Mary said she “never believed” that the confidentiality agreement would prevent her from telling her “life story” – which now includes “the behavior and character of my uncle, the incumbent President of the United States, during his reelection campaign.” Trump is pictured at a meeting on June 20
“While Trump undoubtedly holds the same expressive first-amendment rights that all Americans own, she also has the right to contract, including the right to contract her rights to the first amendment,” wrote presiding judge Alan D. Scheinkman. in its ruling on the appeal.
“Unlike Mrs. Trump, Simon & Schuster has not agreed to waive his rights to the First Amendment.”
Simon & Schuster responded to the call in a statement on Wednesday: “We fully support Mary L. Trump’s right to tell her story in Too Much and Never Enough, a work of great importance and importance to the national discourse it deserves to be published for the benefit of the American public. ‘
The publisher claimed not to know that Mary had signed a nondisclosure agreement.
Mary’s lawyers argued in Thursday’s affidavit that her restraining order should also be lifted, writing that Robert Trump “ cannot succeed on his contractual claims because of the confidentiality clause in the decades-old plaintiff settlement agreement alleged by Plaintiff. is unenforceable and not applicable ‘.
Mary and her brother Fred III filed suit against the President, his younger brother Robert and their sister Maryanne for wrongful termination of medical benefits and coverage in 2000. When Fred Sr died in 1999, Mary and her brother Fred Trump III questioned his will, alleging that the Trump family had unduly influenced them to take them out. Donald, Robert and Maryanne Trump are pictured together in 1990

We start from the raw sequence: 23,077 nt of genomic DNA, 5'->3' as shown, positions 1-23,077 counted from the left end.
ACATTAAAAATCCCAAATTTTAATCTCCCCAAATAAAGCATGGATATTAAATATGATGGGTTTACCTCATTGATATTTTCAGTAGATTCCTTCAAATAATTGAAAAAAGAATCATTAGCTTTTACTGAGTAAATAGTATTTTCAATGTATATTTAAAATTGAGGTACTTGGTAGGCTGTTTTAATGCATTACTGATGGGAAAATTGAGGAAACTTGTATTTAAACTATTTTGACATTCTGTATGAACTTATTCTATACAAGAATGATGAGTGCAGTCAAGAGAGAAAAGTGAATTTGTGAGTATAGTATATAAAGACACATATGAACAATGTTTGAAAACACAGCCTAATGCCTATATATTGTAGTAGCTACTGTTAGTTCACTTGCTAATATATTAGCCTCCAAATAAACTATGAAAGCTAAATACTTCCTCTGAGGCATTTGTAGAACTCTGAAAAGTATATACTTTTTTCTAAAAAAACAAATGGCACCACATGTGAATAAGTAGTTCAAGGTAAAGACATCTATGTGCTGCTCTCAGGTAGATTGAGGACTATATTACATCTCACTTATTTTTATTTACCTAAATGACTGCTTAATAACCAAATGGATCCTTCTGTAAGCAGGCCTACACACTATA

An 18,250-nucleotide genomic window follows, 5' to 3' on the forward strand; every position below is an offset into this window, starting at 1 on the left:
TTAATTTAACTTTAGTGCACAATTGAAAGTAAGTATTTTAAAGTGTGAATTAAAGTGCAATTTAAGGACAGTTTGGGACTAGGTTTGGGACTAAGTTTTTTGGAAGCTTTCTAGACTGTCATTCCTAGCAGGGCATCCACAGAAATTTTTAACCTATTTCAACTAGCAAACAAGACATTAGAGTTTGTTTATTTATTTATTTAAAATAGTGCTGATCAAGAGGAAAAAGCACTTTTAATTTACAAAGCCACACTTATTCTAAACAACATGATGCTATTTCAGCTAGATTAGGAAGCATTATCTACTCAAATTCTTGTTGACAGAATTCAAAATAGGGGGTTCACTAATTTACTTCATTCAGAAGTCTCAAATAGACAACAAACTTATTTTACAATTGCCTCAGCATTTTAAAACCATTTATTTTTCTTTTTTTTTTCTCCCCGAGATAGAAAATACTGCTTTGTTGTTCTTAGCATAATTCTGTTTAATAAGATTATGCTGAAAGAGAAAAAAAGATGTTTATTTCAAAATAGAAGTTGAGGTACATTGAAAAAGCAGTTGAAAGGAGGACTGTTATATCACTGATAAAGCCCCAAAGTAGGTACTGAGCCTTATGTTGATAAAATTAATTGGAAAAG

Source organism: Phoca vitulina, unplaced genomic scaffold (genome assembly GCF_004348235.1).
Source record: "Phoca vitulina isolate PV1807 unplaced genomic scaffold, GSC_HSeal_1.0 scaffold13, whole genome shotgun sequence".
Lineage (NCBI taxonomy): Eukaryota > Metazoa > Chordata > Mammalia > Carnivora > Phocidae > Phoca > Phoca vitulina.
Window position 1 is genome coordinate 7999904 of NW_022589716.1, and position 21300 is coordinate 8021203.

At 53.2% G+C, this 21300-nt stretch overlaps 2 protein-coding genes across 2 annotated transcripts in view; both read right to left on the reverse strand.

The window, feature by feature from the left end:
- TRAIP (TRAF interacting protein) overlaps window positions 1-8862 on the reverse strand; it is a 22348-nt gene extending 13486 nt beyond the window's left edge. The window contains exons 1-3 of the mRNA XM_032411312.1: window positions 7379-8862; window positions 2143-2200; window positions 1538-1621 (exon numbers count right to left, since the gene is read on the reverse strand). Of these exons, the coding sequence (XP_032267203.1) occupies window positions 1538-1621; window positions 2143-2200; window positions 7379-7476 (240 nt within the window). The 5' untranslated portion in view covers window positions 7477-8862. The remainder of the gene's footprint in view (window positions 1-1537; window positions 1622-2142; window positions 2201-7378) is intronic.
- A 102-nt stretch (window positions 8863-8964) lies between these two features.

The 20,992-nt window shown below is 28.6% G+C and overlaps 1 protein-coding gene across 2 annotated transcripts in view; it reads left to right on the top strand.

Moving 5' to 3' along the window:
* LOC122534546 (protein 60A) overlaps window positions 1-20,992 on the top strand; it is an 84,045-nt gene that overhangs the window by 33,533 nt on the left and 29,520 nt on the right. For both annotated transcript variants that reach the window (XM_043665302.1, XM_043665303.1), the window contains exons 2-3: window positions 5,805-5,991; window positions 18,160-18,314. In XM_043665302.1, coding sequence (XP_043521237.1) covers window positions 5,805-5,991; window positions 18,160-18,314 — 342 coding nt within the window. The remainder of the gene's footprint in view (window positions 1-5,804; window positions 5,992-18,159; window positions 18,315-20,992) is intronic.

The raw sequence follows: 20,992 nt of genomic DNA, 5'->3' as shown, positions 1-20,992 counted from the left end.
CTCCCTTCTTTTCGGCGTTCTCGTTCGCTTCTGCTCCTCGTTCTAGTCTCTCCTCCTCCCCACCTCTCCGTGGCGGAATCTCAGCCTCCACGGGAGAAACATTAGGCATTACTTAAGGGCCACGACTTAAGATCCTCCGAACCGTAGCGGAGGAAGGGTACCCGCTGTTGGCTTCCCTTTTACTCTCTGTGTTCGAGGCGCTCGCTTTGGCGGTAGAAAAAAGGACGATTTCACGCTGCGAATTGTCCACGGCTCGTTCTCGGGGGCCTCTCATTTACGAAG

Dutchess County Court Judge Hal B. Greenwald sided with Robert Trump on Tuesday and ordered Simon & Schuster to refrain from “publishing, printing, or distributing” copies of the book prior to a July 10 hearing.
However, Justice Sheinkman said the terms of Mary’s confidentiality agreement could have been changed due to her uncle’s position as president.
Mary is one of two children of Fred Trump Jr (pictured), the president’s older brother, who died in 1981 after the fight against alcoholism.
“The legitimate interest in keeping family secrets can be one thing for a real estate developer’s family, no matter how successful. It is a different matter for the family of the President of the United States, “he said.
Although the restraining order has been lifted, the Trump family is expected to continue their fight for an order.
The Trumps have claimed that they will suffer “irreparable damage” if the book is published, and that Mary has violated her nondisclosure agreement by writing it.
Mary is one of the two children of Fred Trump Jr, the President’s older brother, who died in 1981 when he was in his early forties after the fight against alcoholism.
When Fred Sr died in 1999, Mary and her brother Fred Trump III challenged his will because they alleged that the Trump family had unduly influenced them to take them out.
Mary claimed in a lawsuit that the Trumps ended the health care for her side of the family in retaliation.
In the request for the restraining order, the Trumps say that everything was resolved in 2001 under a ‘global’ agreement.
Read Mary Trump’s full affidavit below: